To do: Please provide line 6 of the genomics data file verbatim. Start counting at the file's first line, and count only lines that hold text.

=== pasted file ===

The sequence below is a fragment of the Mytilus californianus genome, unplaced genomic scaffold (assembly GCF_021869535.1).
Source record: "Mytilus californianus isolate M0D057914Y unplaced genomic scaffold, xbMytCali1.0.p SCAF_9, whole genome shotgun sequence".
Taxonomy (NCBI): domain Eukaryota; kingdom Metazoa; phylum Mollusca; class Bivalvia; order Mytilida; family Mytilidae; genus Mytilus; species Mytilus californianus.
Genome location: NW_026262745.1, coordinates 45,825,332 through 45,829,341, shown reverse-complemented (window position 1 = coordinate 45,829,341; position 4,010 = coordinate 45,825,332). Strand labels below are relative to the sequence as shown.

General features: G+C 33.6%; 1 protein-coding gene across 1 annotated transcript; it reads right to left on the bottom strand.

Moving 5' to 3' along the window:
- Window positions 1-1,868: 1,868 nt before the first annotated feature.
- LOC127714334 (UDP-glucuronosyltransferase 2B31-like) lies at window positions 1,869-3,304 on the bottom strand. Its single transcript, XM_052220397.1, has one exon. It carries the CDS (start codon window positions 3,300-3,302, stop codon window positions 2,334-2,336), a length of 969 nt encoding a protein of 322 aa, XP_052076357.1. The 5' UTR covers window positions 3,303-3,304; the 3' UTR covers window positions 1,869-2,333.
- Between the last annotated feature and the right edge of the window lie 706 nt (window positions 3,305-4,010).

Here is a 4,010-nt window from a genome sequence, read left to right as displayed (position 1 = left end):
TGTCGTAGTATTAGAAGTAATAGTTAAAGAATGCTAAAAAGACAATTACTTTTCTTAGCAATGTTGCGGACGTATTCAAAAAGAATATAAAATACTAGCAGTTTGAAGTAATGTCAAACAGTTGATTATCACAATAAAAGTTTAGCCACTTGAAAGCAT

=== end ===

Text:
Moving 5' to 3' along the window: